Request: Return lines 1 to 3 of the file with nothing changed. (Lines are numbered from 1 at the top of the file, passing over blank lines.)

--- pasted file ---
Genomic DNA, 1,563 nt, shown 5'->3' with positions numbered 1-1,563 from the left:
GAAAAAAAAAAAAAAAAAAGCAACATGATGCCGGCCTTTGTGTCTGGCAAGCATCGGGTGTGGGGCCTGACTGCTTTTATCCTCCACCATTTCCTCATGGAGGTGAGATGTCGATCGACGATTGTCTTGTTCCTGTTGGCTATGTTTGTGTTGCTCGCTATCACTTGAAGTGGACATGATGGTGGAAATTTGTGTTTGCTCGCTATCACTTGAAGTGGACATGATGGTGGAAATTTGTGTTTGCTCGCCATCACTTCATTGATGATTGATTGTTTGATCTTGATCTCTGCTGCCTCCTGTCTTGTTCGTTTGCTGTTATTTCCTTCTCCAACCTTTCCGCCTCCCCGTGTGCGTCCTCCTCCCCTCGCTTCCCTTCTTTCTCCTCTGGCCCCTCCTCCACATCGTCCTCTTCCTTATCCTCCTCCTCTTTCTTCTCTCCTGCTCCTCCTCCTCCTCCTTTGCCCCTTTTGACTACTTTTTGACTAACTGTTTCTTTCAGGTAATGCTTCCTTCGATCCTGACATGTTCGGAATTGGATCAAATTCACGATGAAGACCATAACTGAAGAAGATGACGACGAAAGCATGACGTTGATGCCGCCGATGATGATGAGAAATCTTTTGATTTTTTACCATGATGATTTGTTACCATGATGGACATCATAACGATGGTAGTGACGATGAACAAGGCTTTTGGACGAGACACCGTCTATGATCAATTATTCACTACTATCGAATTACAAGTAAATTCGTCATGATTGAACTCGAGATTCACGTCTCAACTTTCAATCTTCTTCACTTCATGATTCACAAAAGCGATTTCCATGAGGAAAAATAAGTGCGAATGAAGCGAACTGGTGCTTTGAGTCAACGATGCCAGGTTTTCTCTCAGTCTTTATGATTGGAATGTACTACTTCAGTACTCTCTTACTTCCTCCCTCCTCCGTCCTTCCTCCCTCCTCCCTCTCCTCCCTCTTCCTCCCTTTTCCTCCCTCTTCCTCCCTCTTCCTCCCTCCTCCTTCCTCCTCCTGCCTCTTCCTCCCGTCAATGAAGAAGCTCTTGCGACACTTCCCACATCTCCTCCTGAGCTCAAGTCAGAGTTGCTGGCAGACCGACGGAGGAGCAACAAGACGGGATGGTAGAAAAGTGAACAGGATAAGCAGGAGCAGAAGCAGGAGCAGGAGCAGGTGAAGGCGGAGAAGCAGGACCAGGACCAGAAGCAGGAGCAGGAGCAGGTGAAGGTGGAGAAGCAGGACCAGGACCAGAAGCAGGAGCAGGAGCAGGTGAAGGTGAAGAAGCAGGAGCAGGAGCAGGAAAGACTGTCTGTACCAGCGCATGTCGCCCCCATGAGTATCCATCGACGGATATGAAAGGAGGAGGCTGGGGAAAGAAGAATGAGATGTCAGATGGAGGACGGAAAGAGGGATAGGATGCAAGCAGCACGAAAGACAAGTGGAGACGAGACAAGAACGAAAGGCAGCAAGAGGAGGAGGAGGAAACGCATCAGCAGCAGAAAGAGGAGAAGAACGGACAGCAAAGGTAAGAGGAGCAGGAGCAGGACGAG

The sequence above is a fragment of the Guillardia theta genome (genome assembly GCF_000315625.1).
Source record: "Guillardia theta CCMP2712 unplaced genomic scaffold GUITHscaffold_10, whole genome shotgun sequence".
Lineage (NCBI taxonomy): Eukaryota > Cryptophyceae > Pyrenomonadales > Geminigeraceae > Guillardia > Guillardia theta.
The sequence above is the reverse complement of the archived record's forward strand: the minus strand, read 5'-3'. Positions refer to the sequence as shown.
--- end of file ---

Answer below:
Genomic DNA, 1,563 nt, shown 5'->3' with positions numbered 1-1,563 from the left:
GAAAAAAAAAAAAAAAAAAGCAACATGATGCCGGCCTTTGTGTCTGGCAAGCATCGGGTGTGGGGCCTGACTGCTTTTATCCTCCACCATTTCCTCATGGAGGTGAGATGTCGATCGACGATTGTCTTGTTCCTGTTGGCTATGTTTGTGTTGCTCGCTATCACTTGAAGTGGACATGATGGTGGAAATTTGTGTTTGCTCGCTATCACTTGAAGTGGACATGATGGTGGAAATTTGTGTTTGCTCGCCATCACTTCATTGATGATTGATTGTTTGATCTTGATCTCTGCTGCCTCCTGTCTTGTTCGTTTGCTGTTATTTCCTTCTCCAACCTTTCCGCCTCCCCGTGTGCGTCCTCCTCCCCTCGCTTCCCTTCTTTCTCCTCTGGCCCCTCCTCCACATCGTCCTCTTCCTTATCCTCCTCCTCTTTCTTCTCTCCTGCTCCTCCTCCTCCTCCTTTGCCCCTTTTGACTACTTTTTGACTAACTGTTTCTTTCAGGTAATGCTTCCTTCGATCCTGACATGTTCGGAATTGGATCAAATTCACGATGAAGACCATAACTGAAGAAGATGACGACGAAAGCATGACGTTGATGCCGCCGATGATGATGAGAAATCTTTTGATTTTTTACCATGATGATTTGTTACCATGATGGACATCATAACGATGGTAGTGACGATGAACAAGGCTTTTGGACGAGACACCGTCTATGATCAATTATTCACTACTATCGAATTACAAGTAAATTCGTCATGATTGAACTCGAGATTCACGTCTCAACTTTCAATCTTCTTCACTTCATGATTCACAAAAGCGATTTCCATGAGGAAAAATAAGTGCGAATGAAGCGAACTGGTGCTTTGAGTCAACGATGCCAGGTTTTCTCTCAGTCTTTATGATTGGAATGTACTACTTCAGTACTCTCTTACTTCCTCCCTCCTCCGTCCTTCCTCCCTCCTCCCTCTCCTCCCTCTTCCTCCCTTTTCCTCCCTCTTCCTCCCTCTTCCTCCCTCCTCCTTCCTCCTCCTGCCTCTTCCTCCCGTCAATGAAGAAGCTCTTGCGACACTTCCCACATCTCCTCCTGAGCTCAAGTCAGAGTTGCTGGCAGACCGACGGAGGAGCAACAAGACGGGATGGTAGAAAAGTGAACAGGATAAGCAGGAGCAGAAGCAGGAGCAGGAGCAGGTGAAGGCGGAGAAGCAGGACCAGGACCAGAAGCAGGAGCAGGAGCAGGTGAAGGTGGAGAAGCAGGACCAGGACCAGAAGCAGGAGCAGGAGCAGGTGAAGGTGAAGAAGCAGGAGCAGGAGCAGGAAAGACTGTCTGTACCAGCGCATGTCGCCCCCATGAGTATCCATCGACGGATATGAAAGGAGGAGGCTGGGGAAAGAAGAATGAGATGTCAGATGGAGGACGGAAAGAGGGATAGGATGCAAGCAGCACGAAAGACAAGTGGAGACGAGACAAGAACGAAAGGCAGCAAGAGGAGGAGGAGGAAACGCATCAGCAGCAGAAAGAGGAGAAGAACGGACAGCAAAGGTAAGAGGAGCAGGAGCAGGACGAG

The sequence above is a fragment of the Guillardia theta genome (genome assembly GCF_000315625.1).